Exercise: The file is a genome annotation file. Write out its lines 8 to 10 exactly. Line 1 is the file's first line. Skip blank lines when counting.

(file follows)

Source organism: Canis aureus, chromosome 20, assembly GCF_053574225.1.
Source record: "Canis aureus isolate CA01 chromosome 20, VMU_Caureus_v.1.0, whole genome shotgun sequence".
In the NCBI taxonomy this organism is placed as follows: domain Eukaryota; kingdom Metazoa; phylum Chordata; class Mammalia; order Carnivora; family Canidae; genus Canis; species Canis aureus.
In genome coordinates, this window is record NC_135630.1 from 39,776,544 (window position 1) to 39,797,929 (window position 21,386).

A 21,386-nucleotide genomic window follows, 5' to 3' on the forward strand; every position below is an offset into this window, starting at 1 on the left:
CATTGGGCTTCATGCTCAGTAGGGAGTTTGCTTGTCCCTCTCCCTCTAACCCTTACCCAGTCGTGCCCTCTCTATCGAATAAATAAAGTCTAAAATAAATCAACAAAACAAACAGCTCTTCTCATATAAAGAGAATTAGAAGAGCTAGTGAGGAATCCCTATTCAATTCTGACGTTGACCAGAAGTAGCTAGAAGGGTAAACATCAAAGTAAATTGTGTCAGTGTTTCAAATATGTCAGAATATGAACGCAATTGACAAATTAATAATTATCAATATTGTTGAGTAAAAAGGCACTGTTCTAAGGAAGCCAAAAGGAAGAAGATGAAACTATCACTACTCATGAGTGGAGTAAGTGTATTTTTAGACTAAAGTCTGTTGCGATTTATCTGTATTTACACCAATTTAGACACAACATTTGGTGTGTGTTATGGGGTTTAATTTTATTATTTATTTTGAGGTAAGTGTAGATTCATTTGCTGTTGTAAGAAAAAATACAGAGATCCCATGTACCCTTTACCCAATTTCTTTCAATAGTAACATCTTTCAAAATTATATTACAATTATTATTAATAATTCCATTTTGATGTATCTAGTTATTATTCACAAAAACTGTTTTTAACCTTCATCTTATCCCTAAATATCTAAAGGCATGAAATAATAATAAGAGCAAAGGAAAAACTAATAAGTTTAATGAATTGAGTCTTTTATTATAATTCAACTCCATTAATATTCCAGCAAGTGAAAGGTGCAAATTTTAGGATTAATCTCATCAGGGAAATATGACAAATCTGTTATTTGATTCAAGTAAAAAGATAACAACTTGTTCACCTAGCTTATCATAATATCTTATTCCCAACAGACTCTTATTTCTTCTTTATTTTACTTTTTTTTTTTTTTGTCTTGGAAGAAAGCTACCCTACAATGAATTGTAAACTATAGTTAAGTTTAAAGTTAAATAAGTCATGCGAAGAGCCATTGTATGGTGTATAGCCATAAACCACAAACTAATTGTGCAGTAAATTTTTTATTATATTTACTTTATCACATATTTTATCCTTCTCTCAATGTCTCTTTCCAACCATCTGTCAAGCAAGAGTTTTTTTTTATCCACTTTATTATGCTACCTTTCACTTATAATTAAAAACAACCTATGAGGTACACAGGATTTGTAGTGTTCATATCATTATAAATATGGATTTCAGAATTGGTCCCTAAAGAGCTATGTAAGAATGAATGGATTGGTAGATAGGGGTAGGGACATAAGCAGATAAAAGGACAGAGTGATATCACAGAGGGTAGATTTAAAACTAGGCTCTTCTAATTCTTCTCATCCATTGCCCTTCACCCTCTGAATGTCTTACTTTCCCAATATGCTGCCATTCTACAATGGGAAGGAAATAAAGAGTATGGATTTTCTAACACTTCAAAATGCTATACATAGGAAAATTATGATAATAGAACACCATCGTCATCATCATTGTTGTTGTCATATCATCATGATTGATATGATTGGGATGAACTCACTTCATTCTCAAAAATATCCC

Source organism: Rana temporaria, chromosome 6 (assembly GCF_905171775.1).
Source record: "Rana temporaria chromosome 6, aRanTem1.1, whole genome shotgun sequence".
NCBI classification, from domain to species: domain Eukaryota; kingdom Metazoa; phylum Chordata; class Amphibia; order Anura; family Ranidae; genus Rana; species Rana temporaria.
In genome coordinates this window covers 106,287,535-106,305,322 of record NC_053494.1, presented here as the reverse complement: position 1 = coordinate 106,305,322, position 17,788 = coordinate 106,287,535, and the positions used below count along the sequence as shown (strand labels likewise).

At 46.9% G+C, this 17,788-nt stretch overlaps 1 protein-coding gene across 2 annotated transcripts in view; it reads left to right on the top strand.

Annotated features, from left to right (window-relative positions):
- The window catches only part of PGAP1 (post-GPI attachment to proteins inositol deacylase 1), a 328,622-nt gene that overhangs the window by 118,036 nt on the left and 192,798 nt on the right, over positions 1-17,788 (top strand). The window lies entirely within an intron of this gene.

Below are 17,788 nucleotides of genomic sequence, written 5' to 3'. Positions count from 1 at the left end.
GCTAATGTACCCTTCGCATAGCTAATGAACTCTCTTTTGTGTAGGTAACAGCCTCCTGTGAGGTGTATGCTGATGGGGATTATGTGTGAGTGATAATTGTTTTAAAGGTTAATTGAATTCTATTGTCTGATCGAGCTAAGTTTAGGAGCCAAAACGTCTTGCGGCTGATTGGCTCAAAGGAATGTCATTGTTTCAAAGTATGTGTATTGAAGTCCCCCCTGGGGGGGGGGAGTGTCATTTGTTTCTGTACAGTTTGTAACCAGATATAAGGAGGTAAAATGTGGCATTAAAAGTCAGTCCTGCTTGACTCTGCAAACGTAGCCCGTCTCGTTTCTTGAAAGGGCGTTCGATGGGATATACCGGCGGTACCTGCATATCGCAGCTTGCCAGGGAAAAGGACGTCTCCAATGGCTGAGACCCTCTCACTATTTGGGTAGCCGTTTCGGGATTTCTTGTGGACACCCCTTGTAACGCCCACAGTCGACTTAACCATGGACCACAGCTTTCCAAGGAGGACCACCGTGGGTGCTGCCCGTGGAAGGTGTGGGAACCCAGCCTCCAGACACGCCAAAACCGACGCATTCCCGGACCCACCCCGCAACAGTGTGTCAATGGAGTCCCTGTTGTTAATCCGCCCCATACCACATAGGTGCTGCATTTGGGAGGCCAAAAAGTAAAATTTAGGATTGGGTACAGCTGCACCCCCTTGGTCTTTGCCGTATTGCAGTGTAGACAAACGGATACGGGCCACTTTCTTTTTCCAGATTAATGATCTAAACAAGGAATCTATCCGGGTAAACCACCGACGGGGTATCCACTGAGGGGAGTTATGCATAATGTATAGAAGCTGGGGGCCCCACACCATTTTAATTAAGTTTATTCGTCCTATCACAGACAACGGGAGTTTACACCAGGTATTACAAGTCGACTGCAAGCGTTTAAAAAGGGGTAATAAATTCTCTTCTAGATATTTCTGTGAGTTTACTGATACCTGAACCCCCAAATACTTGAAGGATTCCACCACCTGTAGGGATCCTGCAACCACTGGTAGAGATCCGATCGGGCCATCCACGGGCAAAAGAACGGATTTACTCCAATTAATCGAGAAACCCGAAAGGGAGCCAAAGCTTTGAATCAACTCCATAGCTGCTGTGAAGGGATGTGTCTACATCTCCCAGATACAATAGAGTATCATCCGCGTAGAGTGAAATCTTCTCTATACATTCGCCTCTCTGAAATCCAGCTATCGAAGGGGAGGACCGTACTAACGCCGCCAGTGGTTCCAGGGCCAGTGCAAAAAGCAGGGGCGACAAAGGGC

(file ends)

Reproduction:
Source record: "Rana temporaria chromosome 6, aRanTem1.1, whole genome shotgun sequence".
NCBI classification, from domain to species: domain Eukaryota; kingdom Metazoa; phylum Chordata; class Amphibia; order Anura; family Ranidae; genus Rana; species Rana temporaria.
In genome coordinates this window covers 106,287,535-106,305,322 of record NC_053494.1, presented here as the reverse complement: position 1 = coordinate 106,305,322, position 17,788 = coordinate 106,287,535, and the positions used below count along the sequence as shown (strand labels likewise).